In sight from

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Hello All,
I am being told by an inspector that a residential hot tub installation is not compliant with the line of sight requirement for the following reason:
The service compartment of the hot tub is on the opposite side of the tub from the disconnect. If a service person had his head in the compartment, he would be unable to see it. If he lifts his head (he would not even have to stand) he could clearly see the disconnect. It is complaint with the 5' rule from the inside wall of the tub (it's about 6' away). I told him (nicely) that I felt his argument was unreasonable and I would appeal. Can I get opinion(s) from the forum?
I appreciate the help
 

charlie b

Moderator
Staff member
If you stick your head inside any enclosure, you won't be able to see anything outside it. The article 100 definition of "In Sight From" says the one item must be "visible . . . from the other." It does not say the one item must be "visible . . . from the inside of the other." You are right, IMHO.

Welcome to the forum.
 

qcroanoke

Sometimes I don't know if I'm the boxer or the bag
If you stick your head inside any enclosure, you won't be able to see anything outside it. The article 100 definition of "In Sight From" says the one item must be "visible . . . from the other." It does not say the one item must be "visible . . . from the inside of the other." You are right, IMHO.

Welcome to the forum.
I think I know where the inspector has his head!
 

brantmacga

Senior Member
inspector is wrong.


code makes no specification about this.

also, the code does not require a disconnect within 5' of a residential hot tub.

This is clearly stated in the last sentence of 680.41; "This requirement shall not apply to single-family dwellings."

That said, some tub manufacturer's require it in their specs; that would be the only reason you need to install one at a SFD.
 

cpal

Senior Member
inspector is wrong.


This is clearly stated in the last sentence of 680.41; "This requirement shall not apply to single-family dwellings."

.
680.41 is for emergency switches, Ithink the requirment for a disconnect would fall back to Part I in 680.12??
 

Dennis Alwon

Moderator
Staff member
I have been turn down for this exact reason also. This also came up with the disposal thread and whether a switch on the wall would count as a disposal disconnect. I think it is a call the AHJ must make but I tend to side with you. I try and install my discos under the tub for this reason.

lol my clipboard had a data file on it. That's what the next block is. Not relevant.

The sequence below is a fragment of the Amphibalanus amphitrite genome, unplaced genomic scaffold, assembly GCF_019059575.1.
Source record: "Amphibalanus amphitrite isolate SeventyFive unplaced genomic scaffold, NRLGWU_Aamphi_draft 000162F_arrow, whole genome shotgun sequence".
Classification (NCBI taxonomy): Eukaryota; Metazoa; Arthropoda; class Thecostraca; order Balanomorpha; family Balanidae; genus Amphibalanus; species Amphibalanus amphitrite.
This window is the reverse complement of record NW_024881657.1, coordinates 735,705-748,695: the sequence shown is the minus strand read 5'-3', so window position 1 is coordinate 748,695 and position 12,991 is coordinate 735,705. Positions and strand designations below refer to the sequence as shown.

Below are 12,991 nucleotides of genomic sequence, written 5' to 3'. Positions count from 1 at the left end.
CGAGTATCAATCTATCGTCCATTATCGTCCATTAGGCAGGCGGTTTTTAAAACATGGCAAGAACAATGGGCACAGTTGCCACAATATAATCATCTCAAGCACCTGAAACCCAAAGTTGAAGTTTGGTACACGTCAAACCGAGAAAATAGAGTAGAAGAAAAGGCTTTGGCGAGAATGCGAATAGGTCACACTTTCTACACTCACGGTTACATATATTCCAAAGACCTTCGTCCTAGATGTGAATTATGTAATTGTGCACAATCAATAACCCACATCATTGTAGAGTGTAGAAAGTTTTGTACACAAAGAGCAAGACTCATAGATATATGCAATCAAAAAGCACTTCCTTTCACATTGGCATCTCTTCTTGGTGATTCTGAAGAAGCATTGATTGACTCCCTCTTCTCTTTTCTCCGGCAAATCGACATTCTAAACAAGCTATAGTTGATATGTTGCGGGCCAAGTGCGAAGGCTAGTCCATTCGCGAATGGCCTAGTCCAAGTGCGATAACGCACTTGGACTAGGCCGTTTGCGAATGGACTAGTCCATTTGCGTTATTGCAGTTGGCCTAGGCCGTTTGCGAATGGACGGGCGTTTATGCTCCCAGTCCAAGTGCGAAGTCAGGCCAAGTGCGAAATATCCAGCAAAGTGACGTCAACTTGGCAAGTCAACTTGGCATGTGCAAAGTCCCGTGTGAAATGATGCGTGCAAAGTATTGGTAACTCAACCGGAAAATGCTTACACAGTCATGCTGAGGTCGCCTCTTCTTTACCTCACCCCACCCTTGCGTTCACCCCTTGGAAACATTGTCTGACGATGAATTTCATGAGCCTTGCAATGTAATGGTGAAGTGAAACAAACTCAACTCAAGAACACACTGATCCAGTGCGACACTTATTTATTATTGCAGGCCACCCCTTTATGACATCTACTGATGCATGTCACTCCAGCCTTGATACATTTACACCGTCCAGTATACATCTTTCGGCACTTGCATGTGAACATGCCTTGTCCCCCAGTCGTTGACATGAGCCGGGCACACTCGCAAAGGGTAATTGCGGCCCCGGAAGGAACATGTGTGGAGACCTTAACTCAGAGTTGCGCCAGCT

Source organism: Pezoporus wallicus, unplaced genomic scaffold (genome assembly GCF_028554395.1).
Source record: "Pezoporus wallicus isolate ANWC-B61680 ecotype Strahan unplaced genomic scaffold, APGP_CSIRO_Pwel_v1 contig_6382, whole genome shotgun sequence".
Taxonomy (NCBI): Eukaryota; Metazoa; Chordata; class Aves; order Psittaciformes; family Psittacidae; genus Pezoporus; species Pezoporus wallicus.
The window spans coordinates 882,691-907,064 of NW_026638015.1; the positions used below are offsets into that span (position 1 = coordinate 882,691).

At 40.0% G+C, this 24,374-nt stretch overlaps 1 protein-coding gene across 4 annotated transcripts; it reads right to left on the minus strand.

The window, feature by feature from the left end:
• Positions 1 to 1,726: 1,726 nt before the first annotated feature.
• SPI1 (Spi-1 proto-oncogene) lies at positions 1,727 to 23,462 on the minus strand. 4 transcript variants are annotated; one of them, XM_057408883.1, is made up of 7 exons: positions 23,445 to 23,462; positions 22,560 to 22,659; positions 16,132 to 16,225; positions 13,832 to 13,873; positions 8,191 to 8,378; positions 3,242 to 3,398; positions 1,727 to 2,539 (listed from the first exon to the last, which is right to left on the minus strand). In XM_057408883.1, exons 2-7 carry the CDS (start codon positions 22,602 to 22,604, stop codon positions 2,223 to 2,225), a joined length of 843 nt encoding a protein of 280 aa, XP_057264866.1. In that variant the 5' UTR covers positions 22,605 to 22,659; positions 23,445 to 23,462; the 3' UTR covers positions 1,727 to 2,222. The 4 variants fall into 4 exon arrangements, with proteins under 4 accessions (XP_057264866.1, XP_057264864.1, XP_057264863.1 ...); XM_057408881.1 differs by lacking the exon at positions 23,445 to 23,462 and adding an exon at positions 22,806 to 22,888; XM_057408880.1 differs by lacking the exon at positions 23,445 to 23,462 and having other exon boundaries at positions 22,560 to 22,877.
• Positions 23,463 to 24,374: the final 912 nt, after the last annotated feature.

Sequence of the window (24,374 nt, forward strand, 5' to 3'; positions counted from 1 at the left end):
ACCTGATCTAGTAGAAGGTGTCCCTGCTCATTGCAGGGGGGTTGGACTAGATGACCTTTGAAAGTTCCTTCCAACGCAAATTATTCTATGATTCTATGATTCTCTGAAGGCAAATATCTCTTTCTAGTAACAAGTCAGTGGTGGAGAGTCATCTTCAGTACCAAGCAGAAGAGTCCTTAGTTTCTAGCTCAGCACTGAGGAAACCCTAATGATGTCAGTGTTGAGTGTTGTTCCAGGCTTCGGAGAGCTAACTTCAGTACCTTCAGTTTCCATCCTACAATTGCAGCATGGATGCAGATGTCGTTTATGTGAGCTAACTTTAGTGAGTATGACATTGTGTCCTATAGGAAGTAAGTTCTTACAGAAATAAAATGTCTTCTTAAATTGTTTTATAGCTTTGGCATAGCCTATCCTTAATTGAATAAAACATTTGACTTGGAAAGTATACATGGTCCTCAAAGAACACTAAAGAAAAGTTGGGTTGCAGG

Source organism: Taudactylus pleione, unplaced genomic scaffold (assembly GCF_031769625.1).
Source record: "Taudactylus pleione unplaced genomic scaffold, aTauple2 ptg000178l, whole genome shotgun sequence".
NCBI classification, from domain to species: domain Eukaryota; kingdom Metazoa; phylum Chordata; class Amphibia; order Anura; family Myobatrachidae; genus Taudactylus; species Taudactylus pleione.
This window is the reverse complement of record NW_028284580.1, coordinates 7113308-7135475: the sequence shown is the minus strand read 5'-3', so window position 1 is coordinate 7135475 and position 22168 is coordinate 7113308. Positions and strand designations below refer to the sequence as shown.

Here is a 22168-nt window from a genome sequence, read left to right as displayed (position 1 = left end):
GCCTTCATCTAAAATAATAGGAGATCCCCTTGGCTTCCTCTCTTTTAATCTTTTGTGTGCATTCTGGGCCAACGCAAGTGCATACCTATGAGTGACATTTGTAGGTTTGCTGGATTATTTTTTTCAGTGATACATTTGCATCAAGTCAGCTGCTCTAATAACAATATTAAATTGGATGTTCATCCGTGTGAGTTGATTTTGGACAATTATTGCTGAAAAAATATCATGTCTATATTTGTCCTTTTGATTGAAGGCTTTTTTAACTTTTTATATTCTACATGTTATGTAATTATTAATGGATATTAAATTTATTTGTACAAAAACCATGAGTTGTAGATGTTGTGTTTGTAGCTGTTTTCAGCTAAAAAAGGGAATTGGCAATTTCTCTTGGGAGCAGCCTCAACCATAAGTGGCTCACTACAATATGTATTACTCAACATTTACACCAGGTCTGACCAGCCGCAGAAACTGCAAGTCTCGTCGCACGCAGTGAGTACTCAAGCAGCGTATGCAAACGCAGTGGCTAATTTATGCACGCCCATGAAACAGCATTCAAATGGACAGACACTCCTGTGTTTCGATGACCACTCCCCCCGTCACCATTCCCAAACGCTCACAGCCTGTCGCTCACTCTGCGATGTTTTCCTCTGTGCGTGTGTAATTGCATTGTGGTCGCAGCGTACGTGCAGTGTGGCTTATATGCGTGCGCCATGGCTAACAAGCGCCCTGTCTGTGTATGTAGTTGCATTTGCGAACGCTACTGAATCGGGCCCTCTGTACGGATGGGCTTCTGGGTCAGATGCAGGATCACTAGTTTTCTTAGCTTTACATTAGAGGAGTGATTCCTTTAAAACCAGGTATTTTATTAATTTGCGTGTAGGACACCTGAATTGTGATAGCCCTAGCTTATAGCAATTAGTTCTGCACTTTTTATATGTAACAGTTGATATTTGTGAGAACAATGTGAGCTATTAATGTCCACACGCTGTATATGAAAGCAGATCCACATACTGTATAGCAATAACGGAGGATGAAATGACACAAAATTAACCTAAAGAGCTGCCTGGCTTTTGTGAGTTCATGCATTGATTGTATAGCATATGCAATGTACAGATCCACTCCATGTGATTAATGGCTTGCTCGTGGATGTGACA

infinity

Moderator
Staff member
Reading the definition I would think that the disconnect only needs to be within sight of the tub. One piece of equipment (tub) within sight of the other piece of equipment (disconnect switch).

In Sight From (Within Sight From, Within Sight). Where this Code specifies that one equipment shall be ?in sight from,? ?within sight from,? or ?within sight of,? and so forth, another equipment, the specified equipment is to be visible and not more than 15 m (50 ft) distant from the other.
 

jamesoftn

Senior Member
I do believe this is code compliant as it can be seen from the equipment location. However if this tub was in a deck, the tub was sunken, the equipment was serviced from below I believe the disconnect should be under the deck. I have been told on this forumn that the disconnect must be visable from the tub not the equipment it serves.
 

Twoskinsoneman

Senior Member
I do believe this is code compliant as it can be seen from the equipment location. However if this tub was in a deck, the tub was sunken, the equipment was serviced from below I believe the disconnect should be under the deck. I have been told on this forumn that the disconnect must be visable from the tub not the equipment it serves.
Yup and you probably get some inspector that says you can't see the discconect from the tub because it is under the deck.
 
Thanks

Thanks

I am grateful for all the responses. I felt pretty strongly that I had it right but I always like to gather experienced opinions.

The tub is on the same level as the disconnect (not recessed in a deck)

I will choose to fight! (He will probably hose me somewhere else as a result)


brantmacga - FYI, in residential applications, the disconnect means must be greater than 5' from the inner edge of the tub at it's closest point and in sight of the equipment (keeps the occupants of the tub from reaching the switch).

Thanks again to all!
 

infinity

Moderator
Staff member
I am grateful for all the responses. I felt pretty strongly that I had it right but I always like to gather experienced opinions.

The tub is on the same level as the disconnect (not recessed in a deck)

I will choose to fight! (He will probably hose me somewhere else as a result)


brantmacga - FYI, in residential applications, the disconnect means must be greater than 5' from the inner edge of the tub at it's closest point and in sight of the equipment (keeps the occupants of the tub from reaching the switch).

Thanks again to all!
This is where you need to closely examine the Article 100 definitions of Equipment and how it relates to In Sight From.
 

brantmacga

Senior Member
680.41 is for emergency switches, Ithink the requirment for a disconnect would fall back to Part I in 680.12??
yes you're right.


for some reason i wasn't thinking that was only on pool installations.

looks like it covers all of 680.
 

cowboyjwc

Moderator
Staff member
I agree with the others. It's in sight from the piece of equipment. Of course if you had you head inside of it you couldn't see the disconnect, but the same could be said if you had your back to it.:roll:
 
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